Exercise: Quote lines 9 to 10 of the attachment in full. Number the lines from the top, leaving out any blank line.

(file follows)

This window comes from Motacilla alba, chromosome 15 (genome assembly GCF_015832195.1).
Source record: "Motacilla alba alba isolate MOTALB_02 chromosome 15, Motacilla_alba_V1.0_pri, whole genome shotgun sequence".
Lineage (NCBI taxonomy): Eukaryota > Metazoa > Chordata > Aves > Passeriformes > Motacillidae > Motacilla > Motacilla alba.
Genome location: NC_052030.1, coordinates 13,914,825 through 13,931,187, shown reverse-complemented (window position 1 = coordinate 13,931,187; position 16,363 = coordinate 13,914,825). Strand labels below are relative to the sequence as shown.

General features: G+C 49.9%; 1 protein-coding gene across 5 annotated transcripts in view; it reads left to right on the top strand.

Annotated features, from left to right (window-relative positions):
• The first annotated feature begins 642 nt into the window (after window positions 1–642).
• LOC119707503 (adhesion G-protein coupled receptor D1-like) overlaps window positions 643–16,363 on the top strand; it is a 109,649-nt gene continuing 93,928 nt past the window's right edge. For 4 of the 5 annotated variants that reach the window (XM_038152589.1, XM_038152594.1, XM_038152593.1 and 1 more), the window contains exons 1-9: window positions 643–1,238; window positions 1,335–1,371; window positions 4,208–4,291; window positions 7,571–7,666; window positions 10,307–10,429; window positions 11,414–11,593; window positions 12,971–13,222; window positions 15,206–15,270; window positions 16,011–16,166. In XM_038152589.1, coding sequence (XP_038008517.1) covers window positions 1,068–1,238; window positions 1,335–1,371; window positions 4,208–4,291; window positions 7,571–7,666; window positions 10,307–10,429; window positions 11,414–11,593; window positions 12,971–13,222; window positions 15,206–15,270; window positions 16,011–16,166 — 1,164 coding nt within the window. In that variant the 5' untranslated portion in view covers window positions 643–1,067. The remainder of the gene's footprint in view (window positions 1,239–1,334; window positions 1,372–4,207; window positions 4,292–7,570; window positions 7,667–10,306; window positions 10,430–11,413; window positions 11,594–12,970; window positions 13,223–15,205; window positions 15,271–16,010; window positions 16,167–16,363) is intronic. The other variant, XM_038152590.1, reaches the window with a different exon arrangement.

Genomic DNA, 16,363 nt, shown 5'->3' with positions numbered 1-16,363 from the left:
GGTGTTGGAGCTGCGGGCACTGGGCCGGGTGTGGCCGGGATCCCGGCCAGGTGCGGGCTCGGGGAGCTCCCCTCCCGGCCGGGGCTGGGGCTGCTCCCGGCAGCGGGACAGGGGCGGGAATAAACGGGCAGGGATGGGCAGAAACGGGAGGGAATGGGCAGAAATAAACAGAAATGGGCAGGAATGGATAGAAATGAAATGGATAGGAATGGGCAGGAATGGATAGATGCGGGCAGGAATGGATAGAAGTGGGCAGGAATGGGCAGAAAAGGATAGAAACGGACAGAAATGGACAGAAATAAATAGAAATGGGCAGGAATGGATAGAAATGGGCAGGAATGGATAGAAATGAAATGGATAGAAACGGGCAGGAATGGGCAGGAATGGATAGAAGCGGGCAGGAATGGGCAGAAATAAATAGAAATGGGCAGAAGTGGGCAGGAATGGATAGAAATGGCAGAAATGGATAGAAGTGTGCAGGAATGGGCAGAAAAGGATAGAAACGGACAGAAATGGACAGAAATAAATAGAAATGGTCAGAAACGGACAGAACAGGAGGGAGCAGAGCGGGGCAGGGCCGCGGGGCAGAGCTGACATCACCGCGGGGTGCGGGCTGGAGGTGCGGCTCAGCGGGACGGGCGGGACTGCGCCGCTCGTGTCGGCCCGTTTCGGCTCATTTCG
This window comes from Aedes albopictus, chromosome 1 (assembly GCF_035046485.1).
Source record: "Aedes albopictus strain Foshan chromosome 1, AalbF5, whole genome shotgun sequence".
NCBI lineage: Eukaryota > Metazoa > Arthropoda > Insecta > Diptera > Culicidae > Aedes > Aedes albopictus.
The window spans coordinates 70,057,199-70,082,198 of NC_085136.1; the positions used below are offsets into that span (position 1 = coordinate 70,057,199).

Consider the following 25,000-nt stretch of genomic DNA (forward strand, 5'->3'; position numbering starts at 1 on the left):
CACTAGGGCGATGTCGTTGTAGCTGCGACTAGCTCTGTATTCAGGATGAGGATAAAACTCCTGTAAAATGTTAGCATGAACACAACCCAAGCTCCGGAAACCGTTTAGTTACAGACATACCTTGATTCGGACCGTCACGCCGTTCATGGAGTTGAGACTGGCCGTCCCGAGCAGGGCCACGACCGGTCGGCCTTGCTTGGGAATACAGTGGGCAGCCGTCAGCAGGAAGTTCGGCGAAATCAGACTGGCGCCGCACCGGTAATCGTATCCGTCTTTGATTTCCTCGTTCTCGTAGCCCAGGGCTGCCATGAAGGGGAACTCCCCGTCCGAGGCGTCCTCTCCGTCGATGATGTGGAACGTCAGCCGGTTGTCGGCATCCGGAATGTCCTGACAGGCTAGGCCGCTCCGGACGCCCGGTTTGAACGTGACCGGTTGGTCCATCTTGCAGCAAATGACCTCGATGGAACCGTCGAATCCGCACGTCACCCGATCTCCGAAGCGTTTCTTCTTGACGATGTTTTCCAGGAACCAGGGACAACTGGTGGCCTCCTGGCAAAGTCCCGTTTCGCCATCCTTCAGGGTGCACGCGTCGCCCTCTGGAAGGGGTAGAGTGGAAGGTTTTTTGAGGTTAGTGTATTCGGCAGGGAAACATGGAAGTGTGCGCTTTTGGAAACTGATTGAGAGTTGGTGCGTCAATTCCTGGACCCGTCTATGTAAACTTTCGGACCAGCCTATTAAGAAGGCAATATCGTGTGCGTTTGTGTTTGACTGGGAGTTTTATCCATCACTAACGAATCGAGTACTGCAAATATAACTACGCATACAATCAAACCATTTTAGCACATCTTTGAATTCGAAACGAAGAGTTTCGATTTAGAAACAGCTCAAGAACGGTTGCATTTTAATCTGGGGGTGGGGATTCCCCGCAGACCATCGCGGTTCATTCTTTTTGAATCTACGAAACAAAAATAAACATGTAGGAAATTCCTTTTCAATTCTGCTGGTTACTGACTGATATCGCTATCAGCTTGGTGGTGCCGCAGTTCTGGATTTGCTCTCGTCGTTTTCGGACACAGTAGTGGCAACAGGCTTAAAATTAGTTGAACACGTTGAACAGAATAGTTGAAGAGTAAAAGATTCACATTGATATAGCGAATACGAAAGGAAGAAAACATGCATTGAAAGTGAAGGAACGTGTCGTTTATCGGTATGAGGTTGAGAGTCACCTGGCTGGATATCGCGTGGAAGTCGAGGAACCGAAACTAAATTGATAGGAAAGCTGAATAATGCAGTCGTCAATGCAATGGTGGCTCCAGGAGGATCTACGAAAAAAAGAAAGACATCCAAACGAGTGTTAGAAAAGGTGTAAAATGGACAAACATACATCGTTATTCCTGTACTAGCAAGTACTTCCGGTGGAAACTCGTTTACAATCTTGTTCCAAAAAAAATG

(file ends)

Genomic DNA, 16,363 nt, shown 5'->3' with positions numbered 1-16,363 from the left:
GGTGTTGGAGCTGCGGGCACTGGGCCGGGTGTGGCCGGGATCCCGGCCAGGTGCGGGCTCGGGGAGCTCCCCTCCCGGCCGGGGCTGGGGCTGCTCCCGGCAGCGGGACAGGGGCGGGAATAAACGGGCAGGGATGGGCAGAAACGGGAGGGAATGGGCAGAAATAAACAGAAATGGGCAGGAATGGATAGAAATGAAATGGATAGGAATGGGCAGGAATGGATAGATGCGGGCAGGAATGGATAGAAGTGGGCAGGAATGGGCAGAAAAGGATAGAAACGGACAGAAATGGACAGAAATAAATAGAAATGGGCAGGAATGGATAGAAATGGGCAGGAATGGATAGAAATGAAATGGATAGAAACGGGCAGGAATGGGCAGGAATGGATAGAAGCGGGCAGGAATGGGCAGAAATAAATAGAAATGGGCAGAAGTGGGCAGGAATGGATAGAAATGGCAGAAATGGATAGAAGTGTGCAGGAATGGGCAGAAAAGGATAGAAACGGACAGAAATGGACAGAAATAAATAGAAATGGTCAGAAACGGACAGAACAGGAGGGAGCAGAGCGGGGCAGGGCCGCGGGGCAGAGCTGACATCACCGCGGGGTGCGGGCTGGAGGTGCGGCTCAGCGGGACGGGCGGGACTGCGCCGCTCGTGTCGGCCCGTTTCGGCTCATTTCG